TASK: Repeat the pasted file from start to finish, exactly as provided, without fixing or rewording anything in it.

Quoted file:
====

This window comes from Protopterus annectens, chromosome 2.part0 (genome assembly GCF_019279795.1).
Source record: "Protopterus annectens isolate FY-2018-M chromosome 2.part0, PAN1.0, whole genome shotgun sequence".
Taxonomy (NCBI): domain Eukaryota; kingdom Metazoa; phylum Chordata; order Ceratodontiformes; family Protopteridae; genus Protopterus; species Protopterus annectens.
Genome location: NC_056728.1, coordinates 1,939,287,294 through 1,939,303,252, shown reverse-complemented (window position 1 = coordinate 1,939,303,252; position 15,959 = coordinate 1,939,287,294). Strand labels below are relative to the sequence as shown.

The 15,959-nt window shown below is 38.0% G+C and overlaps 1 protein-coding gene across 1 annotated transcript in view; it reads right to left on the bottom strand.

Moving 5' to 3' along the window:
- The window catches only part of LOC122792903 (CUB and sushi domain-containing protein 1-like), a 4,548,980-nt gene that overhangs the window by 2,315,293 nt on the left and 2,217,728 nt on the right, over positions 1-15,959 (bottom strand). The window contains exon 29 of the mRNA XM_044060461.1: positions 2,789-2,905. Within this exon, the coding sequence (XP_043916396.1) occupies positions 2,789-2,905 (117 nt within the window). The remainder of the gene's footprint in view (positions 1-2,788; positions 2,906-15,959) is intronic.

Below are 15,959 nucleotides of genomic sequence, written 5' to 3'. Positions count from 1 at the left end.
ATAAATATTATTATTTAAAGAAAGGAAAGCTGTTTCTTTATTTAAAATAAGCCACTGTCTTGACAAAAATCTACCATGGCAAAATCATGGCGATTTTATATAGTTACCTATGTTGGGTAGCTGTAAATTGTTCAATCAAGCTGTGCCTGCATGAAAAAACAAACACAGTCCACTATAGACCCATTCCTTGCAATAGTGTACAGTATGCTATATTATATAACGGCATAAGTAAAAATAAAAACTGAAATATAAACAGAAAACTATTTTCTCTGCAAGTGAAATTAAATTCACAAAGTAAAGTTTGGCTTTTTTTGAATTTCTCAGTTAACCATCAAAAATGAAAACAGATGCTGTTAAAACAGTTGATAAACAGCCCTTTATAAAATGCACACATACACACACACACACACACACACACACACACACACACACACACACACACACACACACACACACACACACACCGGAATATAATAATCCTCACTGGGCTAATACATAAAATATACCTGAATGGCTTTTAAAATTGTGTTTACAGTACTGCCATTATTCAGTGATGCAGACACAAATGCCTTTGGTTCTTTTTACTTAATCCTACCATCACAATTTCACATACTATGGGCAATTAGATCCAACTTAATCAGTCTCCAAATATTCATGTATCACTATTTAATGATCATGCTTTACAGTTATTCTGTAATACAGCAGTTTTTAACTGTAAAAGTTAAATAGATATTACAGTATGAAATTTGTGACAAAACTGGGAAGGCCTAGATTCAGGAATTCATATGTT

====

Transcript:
This window comes from Protopterus annectens, chromosome 2.part0 (genome assembly GCF_019279795.1).
Source record: "Protopterus annectens isolate FY-2018-M chromosome 2.part0, PAN1.0, whole genome shotgun sequence".
Taxonomy (NCBI): domain Eukaryota; kingdom Metazoa; phylum Chordata; order Ceratodontiformes; family Protopteridae; genus Protopterus; species Protopterus annectens.
Genome location: NC_056728.1, coordinates 1,939,287,294 through 1,939,303,252, shown reverse-complemented (window position 1 = coordinate 1,939,303,252; position 15,959 = coordinate 1,939,287,294). Strand labels below are relative to the sequence as shown.

The 15,959-nt window shown below is 38.0% G+C and overlaps 1 protein-coding gene across 1 annotated transcript in view; it reads right to left on the bottom strand.

Moving 5' to 3' along the window:
- The window catches only part of LOC122792903 (CUB and sushi domain-containing protein 1-like), a 4,548,980-nt gene that overhangs the window by 2,315,293 nt on the left and 2,217,728 nt on the right, over positions 1-15,959 (bottom strand). The window contains exon 29 of the mRNA XM_044060461.1: positions 2,789-2,905. Within this exon, the coding sequence (XP_043916396.1) occupies positions 2,789-2,905 (117 nt within the window). The remainder of the gene's footprint in view (positions 1-2,788; positions 2,906-15,959) is intronic.

Below are 15,959 nucleotides of genomic sequence, written 5' to 3'. Positions count from 1 at the left end.
ATAAATATTATTATTTAAAGAAAGGAAAGCTGTTTCTTTATTTAAAATAAGCCACTGTCTTGACAAAAATCTACCATGGCAAAATCATGGCGATTTTATATAGTTACCTATGTTGGGTAGCTGTAAATTGTTCAATCAAGCTGTGCCTGCATGAAAAAACAAACACAGTCCACTATAGACCCATTCCTTGCAATAGTGTACAGTATGCTATATTATATAACGGCATAAGTAAAAATAAAAACTGAAATATAAACAGAAAACTATTTTCTCTGCAAGTGAAATTAAATTCACAAAGTAAAGTTTGGCTTTTTTTGAATTTCTCAGTTAACCATCAAAAATGAAAACAGATGCTGTTAAAACAGTTGATAAACAGCCCTTTATAAAATGCACACATACACACACACACACACACACACACACACACACACACACACACACACACACACACACACACACACACACACCGGAATATAATAATCCTCACTGGGCTAATACATAAAATATACCTGAATGGCTTTTAAAATTGTGTTTACAGTACTGCCATTATTCAGTGATGCAGACACAAATGCCTTTGGTTCTTTTTACTTAATCCTACCATCACAATTTCACATACTATGGGCAATTAGATCCAACTTAATCAGTCTCCAAATATTCATGTATCACTATTTAATGATCATGCTTTACAGTTATTCTGTAATACAGCAGTTTTTAACTGTAAAAGTTAAATAGATATTACAGTATGAAATTTGTGACAAAACTGGGAAGGCCTAGATTCAGGAATTCATATGTT